Ready for some Labor Day trivia for 2011? Have you been scouring the Internet searching for Labor Day history, clip art, fun facts and trivia questions? Well look no further as we take a look at how Labor Day got started. Whereas most nations celebrate the efforts of their workers on May 1, May Day, America would have no part in anything that smacks of Marxism. The very first Labor Day parade was on September 5, 1892 in New York City with some 10,000 members of the Central Labor Union marching up Broadway. Other marches and observances followed the next year. In 1894, President Grover Cleveland, the last decent Democrat president, signed the law making the first Monday in September a federal holiday known as Labor Day.

labor day trivia grover cleveland

Grover Cleveland was a pretty interesting president. Not only was he the only Democrat elected between 1860 through 1912, he is also the only president to serve two, non-consecutive terms of office. I suppose the reason I like him is that he was a big fan of the Gold Standard. He fought against cronyism in government, often keeping Republican appointees at their jobs if they did them well. Cleveland was also a free trade advocate and opposed federal handouts to businesses and others. Perhaps most famously was his vetoing a relief bill to give Texas farmers $10,000 worth of seeds. He saw no Constitutional authority in providing such charity and felt that to do so would weaken the ″sturdiness of our national character.″

This was the peak of the Horatio Alger Era. A time when the American Dream meant that anybody, from any walk of life, could indeed prosper and advance themselves with hard work and imagination. The United States had become a world leader in manufacturing and technology. A land of opportunity. Naturally, there is also a flip-side. The growing pains of our expanding economy at the time also led to a constant battle against corporate trusts and cartels. The labor union movement, originally begun to prevent immigrants and African-Americans from the job market, was growing increasing active, and sometimes violent. A number of stock market and bank panics also resulted from this period of rapid growth and change as the country shifted from mostly an agrarian culture to an industrial one. This included several major incidents of labor unrest in 1886, such as the Haymarket Riot and the Bay View Tragedy.

Grover Cleveland, while generally pro-business, differed from Republicans of that time who favored a national policy of trade tariffs to protect American industry. Cleveland believed there was more to gain by removing such tariffs. He strongly believed in free trade and in curbing any imperialist tendencies as the European Powers were carving up the world. He saw America doing best as a neutral nation, staying out of any foreign entanglements. The tariff issue wound up costing Cleveland his reelection bid, as well as his stand against the government minting excessive amounts of silver coins, which led to inflation.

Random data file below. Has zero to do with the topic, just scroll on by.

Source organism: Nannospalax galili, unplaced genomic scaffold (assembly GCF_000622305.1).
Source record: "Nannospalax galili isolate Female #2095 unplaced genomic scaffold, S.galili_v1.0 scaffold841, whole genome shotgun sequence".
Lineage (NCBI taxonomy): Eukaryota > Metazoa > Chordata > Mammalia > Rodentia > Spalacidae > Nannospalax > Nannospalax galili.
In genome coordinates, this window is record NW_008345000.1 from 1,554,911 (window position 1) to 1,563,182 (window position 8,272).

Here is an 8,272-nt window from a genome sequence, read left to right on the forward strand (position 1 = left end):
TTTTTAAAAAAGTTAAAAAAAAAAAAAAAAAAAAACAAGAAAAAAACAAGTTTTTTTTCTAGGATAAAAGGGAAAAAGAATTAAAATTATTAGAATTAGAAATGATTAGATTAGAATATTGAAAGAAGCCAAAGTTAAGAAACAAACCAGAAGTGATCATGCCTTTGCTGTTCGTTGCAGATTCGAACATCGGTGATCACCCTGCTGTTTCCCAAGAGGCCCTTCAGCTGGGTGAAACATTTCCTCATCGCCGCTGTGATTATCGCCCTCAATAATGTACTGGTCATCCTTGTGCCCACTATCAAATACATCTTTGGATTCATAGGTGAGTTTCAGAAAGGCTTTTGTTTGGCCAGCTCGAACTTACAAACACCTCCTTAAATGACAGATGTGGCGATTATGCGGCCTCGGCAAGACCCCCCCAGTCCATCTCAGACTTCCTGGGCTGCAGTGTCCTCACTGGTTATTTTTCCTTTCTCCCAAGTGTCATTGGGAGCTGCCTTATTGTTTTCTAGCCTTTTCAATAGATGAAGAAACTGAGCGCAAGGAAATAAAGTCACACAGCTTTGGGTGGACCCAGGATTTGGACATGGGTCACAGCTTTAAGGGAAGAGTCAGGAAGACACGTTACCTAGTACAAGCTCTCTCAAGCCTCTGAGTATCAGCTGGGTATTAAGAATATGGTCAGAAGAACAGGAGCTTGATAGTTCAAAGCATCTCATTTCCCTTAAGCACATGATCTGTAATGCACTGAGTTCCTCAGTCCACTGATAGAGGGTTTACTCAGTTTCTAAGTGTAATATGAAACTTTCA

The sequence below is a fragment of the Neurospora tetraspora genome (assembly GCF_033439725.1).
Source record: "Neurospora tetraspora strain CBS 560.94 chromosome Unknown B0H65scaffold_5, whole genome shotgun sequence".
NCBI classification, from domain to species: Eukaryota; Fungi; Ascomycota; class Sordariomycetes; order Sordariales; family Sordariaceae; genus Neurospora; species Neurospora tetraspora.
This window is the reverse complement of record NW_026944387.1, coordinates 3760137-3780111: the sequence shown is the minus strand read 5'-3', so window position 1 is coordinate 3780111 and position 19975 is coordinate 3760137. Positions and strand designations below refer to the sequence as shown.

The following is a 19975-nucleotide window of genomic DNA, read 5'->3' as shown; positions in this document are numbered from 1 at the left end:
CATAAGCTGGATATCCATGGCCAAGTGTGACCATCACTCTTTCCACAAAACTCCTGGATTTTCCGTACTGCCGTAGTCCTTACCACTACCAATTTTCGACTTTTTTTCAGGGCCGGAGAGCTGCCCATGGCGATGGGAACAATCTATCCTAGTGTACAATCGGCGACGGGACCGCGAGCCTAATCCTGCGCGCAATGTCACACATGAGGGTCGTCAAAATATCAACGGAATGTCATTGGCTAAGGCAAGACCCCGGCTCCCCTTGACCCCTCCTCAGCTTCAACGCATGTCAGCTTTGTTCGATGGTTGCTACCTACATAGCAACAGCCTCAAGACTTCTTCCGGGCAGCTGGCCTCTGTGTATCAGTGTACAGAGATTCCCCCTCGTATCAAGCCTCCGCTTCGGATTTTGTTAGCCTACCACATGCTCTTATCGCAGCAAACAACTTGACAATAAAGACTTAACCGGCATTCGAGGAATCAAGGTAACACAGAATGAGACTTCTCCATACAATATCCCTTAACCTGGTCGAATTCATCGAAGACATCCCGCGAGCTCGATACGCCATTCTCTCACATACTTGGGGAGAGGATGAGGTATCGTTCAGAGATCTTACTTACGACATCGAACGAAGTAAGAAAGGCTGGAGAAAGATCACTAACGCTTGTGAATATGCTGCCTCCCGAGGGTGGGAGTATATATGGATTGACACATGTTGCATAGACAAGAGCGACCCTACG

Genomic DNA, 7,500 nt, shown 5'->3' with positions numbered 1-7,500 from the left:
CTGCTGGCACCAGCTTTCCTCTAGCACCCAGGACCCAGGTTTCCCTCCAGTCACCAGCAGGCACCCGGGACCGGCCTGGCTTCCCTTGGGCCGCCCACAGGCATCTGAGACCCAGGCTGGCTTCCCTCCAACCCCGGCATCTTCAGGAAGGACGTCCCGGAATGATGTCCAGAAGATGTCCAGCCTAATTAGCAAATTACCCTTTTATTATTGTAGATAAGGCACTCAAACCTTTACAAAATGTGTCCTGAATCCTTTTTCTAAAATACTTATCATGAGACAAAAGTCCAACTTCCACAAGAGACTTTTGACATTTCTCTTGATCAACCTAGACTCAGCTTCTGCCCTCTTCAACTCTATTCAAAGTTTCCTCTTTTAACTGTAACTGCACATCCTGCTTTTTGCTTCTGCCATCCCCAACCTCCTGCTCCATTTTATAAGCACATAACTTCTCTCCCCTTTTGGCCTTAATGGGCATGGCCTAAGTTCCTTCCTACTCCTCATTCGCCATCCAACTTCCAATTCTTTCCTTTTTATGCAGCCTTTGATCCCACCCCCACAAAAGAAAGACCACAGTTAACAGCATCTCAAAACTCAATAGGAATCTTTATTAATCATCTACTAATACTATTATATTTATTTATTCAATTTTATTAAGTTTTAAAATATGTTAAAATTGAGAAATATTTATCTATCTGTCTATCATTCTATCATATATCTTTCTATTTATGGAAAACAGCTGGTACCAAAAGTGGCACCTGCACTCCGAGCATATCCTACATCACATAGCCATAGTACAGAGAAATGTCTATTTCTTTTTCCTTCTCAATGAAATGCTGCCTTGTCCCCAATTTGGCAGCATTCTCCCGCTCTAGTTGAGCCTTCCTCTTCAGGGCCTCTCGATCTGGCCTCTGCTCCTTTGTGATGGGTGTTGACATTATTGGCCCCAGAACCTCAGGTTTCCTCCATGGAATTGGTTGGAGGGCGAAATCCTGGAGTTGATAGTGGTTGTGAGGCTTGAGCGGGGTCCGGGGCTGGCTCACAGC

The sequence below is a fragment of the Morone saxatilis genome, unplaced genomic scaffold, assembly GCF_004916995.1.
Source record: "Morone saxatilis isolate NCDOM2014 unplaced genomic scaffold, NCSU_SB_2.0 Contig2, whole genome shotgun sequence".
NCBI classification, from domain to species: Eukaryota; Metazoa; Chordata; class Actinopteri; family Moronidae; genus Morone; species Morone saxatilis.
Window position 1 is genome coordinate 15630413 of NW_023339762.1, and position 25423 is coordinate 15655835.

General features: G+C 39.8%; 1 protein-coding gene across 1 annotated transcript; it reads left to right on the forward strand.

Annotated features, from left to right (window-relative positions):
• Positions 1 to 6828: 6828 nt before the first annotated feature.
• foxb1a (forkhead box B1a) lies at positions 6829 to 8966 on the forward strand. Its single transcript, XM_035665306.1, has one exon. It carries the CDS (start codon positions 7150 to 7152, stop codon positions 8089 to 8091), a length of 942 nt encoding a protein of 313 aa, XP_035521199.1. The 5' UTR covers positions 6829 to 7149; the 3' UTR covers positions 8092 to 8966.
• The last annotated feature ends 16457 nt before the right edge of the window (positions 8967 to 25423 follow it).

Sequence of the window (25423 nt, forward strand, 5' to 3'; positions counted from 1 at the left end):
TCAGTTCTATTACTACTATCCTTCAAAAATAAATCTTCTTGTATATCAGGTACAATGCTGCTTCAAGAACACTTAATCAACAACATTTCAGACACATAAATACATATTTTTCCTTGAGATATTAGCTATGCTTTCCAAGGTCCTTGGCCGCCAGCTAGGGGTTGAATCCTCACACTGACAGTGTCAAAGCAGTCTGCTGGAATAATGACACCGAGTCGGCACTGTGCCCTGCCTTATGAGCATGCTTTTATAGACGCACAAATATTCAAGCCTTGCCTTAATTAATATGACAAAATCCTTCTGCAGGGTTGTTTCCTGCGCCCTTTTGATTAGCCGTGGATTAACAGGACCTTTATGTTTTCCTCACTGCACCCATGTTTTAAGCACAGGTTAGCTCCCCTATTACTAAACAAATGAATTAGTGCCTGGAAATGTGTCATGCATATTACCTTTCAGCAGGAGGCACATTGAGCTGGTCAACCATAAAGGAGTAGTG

Losing to Benjamin Harrison in 1888, Cleveland returned to being a private citizen. Harrison raised tariffs again, overturning Cleveland′s policies, and also supported increasing the money supply with silver coinage. By 1891, the good times had ground to a halt as people began cash in the paper ′gold notes′ for bullion due to inflation, depleting the Treasury′s gold reserves. The protectionist tariffs had also put a crimp on economic growth, doubling the negative effect on the economy and employment. So Cleveland ran again in 1892 and won.

No sooner did he return to the White House, Cleveland faced the Panic of 1893, a major depression. Helped by J.P. Morgan selling the government extra gold to cover losses, Cleveland worked to repeal portions of the Sherman Silver Purchase Act of 1890. Cleveland then worked at reducing tariffs, again, but imposed a 2% tax on income above $4,000 a year, affecting the top 10% of earners. In 1895, the tax was ruled unconstitutional by the Supreme Court.

The Panic of 1893 also had an extreme impact on the labor movement. They wanted a weak dollar in order to have more of them. One group, known as Coxey′s Army, marched on Washington, DC, demanding cheap currency and to use it for a national roads program. Today, we would call that ′infrastructure′ and ′shovel-ready jobs′. While this protest went nowhere, the following year saw the great Pullman Strike where some 3,000 employees of the Pullman Car Company walked off their jobs in protest over wages and 12-hour workdays. Soon, as many as 125,000 railroad workers struck in sympathy, along with an equal number from other labor unions. Cleveland responded with federal troops, as the mail was highly dependent on the railroads. Things got ugly with 13 strikers killed and a great deal of property damage.

The end result, however, was the creation of Labor Day. Once the strike had ended, Cleveland worked to mend fences and heal wounds with the American labor movement. The law was passed by Congress creating Labor Day a mere six days after the Pullman Strike had ended. Talk about moving swiftly! But the damage had been done and the rise of the Progressive movement within the Democrat Party blocked Cleveland from getting another term as president.

I hope you enjoyed our look at some Labor Day trivia for 2011. While there was no Labor Day clip art, the history of the origins of Labor Day and our fun facts should help answer some trivia questions. We now know that it was President Grover Cleveland who signed the law establishing Labor Day to mend fences with the labor unions after the Pullman Strike. As we can see, many issues of that time still resonate today.